Favorite Library Memories

When I was in Texas for TLA a few weeks ago, one of the questions on the panel was “What’s your favorite library memory?”

This meant something for the other authors on the panel than it did to me, seeing as I was the only librarian up there, and it seemed like a pretty easy answer for all of them. For me, on the other hand, it was a bit more complicated. I’ve worked in libraries for over two decades, and I’ve been going to them for over four. How in the world was I supposed to pick just one memory that was my favorite out of all of those?

(In general, asking me to pick the best/favorite of anything is a recipe for me to go into decision-lock. It often feels like someone asking me which one of my children is my favorite. It’s unanswerable.)

The question has stuck with me since then, and I thought it deserved a blog post all on its own today. Not my single favorite library memory, but some of the nominees for the position.

  • When I was a teenager, I would go to the public library and choose which book to read based on how thick it was. At the time, I was reading pretty much each and every epic fantasy out there. True, every now and then a thick book wouldn’t have a dragon or a warrior on the cover, but by and large, you could tell the fantasy books based on size alone. I loved going and checking out a stack of those at a time. I miss being able to read that much, and I wonder how in the world I had enough time to do it back then. Have I gotten slower at reading over the years?
  • Working at Orem Public Library, my favorite desk to staff was hands down the media section. Being able to sit there for hours, listening to any music I wanted to, and recommending movie after movie to people as they all came in on the hunt for the next great thing? It was fantastic. I would love to be able to do that again sometime.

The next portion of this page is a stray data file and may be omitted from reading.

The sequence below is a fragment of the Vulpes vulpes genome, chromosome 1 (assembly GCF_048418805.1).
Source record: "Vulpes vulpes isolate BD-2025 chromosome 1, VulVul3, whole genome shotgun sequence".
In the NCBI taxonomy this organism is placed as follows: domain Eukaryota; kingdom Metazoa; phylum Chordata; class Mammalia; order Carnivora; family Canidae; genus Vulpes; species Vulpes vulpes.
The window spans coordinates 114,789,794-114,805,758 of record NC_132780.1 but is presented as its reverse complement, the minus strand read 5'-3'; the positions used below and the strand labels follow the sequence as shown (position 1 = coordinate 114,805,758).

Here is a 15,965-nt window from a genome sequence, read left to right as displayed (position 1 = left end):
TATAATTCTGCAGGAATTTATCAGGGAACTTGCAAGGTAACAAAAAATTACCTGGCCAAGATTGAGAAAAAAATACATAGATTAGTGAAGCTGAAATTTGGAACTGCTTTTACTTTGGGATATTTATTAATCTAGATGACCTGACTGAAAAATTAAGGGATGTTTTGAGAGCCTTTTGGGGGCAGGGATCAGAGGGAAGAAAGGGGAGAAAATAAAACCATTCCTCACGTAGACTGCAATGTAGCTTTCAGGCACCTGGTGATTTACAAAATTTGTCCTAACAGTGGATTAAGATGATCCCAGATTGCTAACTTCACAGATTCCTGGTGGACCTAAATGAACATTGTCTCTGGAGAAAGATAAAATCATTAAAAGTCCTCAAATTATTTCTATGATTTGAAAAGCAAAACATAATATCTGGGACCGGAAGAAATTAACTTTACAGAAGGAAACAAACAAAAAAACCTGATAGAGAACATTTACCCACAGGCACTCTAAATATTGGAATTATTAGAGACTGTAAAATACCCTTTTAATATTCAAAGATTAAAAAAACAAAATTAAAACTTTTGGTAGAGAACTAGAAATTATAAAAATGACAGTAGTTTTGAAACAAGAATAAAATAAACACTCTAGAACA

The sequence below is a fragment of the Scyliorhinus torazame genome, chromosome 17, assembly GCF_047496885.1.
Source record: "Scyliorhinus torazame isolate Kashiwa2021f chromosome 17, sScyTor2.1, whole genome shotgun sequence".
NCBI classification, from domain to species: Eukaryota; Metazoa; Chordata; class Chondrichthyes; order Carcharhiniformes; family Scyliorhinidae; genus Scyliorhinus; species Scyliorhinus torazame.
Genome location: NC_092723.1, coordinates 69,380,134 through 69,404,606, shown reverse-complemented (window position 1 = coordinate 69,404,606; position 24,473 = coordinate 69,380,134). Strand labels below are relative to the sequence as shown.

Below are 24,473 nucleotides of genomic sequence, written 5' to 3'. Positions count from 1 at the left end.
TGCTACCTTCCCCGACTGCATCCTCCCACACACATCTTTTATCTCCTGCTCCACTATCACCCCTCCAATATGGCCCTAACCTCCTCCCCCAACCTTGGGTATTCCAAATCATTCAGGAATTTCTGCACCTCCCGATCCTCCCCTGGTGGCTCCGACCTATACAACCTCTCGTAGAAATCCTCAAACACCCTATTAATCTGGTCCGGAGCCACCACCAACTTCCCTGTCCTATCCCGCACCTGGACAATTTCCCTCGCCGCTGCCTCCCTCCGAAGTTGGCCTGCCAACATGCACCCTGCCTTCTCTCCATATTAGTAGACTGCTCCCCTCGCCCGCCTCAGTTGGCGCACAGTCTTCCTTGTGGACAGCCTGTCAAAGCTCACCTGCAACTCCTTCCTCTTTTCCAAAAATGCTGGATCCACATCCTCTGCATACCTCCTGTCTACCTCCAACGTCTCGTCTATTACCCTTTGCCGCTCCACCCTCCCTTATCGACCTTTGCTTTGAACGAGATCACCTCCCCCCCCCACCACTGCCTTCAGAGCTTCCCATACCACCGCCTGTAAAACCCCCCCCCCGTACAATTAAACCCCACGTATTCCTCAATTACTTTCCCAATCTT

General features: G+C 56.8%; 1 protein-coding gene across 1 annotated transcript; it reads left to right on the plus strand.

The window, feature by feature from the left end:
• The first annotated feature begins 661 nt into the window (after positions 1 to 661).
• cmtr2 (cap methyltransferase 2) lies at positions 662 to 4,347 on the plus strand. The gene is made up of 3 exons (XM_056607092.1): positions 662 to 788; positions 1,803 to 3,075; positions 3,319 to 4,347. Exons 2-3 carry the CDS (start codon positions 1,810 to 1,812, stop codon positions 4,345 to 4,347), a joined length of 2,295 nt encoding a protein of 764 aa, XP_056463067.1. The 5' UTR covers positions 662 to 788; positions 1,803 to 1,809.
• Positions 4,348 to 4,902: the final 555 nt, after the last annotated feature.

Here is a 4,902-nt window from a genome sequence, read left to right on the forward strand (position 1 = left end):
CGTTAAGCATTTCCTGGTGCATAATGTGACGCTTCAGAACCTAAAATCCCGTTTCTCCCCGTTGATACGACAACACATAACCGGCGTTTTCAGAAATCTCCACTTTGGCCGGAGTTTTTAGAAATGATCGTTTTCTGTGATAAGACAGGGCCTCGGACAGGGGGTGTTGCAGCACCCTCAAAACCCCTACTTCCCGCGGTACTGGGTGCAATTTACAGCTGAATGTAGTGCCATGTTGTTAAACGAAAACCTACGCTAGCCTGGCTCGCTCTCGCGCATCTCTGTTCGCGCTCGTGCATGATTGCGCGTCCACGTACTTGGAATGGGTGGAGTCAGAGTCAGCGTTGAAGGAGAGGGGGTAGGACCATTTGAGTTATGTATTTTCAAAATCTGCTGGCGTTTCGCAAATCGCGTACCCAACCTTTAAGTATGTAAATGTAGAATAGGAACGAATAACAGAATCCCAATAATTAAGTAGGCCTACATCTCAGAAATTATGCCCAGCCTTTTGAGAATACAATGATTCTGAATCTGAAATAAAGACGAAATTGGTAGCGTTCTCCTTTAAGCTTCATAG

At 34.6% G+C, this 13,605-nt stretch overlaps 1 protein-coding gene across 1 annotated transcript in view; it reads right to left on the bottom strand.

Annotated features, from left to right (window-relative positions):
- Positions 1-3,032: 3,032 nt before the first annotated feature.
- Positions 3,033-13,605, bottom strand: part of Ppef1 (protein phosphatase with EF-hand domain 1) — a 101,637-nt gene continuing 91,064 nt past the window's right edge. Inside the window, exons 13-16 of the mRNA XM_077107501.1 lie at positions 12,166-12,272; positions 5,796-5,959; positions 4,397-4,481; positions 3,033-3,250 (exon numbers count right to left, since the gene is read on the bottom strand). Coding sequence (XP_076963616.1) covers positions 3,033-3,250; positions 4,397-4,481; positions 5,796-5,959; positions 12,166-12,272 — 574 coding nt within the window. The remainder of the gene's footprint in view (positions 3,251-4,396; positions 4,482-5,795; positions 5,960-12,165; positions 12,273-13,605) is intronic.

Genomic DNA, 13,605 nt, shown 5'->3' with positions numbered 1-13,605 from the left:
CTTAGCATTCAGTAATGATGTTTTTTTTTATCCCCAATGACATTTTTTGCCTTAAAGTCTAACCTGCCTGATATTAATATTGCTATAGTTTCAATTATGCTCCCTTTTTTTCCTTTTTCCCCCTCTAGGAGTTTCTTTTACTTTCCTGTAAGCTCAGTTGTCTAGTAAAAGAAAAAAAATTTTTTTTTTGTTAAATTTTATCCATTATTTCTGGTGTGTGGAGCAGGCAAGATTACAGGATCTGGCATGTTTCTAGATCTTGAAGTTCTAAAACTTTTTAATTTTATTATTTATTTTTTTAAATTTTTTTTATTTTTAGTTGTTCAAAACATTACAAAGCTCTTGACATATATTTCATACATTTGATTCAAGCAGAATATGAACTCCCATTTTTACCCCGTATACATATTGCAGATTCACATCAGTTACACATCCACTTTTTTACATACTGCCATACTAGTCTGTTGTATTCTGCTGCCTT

• Working at BYU’s library in the Periodicals Department, it was a blast being there with about 25 other undergrads. We all knew each other, and we all got along. (Or at least we got along in my memories. Let’s assume I’m right.) I remember talking with some of my coworkers the day I was going out on my first date with Denisa, telling them how she was from Slovakia (though of course I said it in an extravagantly absurd manner: Slooovakiaaaaaaa.) She came in to check something out that afternoon before our date, and she looked incredible enough to inspire me to wash my car and wear nicer clothes that evening. That was a great day.
  • When I became the Vice-President of the Maine Library Association, things with the organization were headed in a downward direction. We’d dipped below 300 members, our conferences were attracting fewer people, and many librarians were questioning exactly why they should belong at all. I definitely didn’t do it singlehandedly, but I’m super proud of the fact that we switched that trend over the next six years, to the point where it has over 700 members today.
  • I remember the copy of The Hobbit that my school library had back in elementary school. I still remember looking for it on the shelf time and time again, and how much I enjoyed returning to it. (I also really remember loving any book on dinosaurs, for what it’s worth.)

That’s just a few of mine. I’d love to know what some of your favorite library memories are.

4 thoughts on “Favorite Library Memories”

  1. Kristy Kugler

    One of my favorite library memories was from fourth grade. I was a library page, and got to skip part of class several times a week to go help in the school library. My favorite part was shelving books, because I could see fun books coming back in and then could go check them out for myself later!

    1. Yeah, being able to see what other people have read is a great perk. Not that we know who read what, but that we know something was interesting enough to someone to check it out in the first place. I still love that.

  2. Don’t remember a specific time. Loved reading and when I was a teenager it was the only way for me to get books. I remember I really liked historical fiction. Still do.

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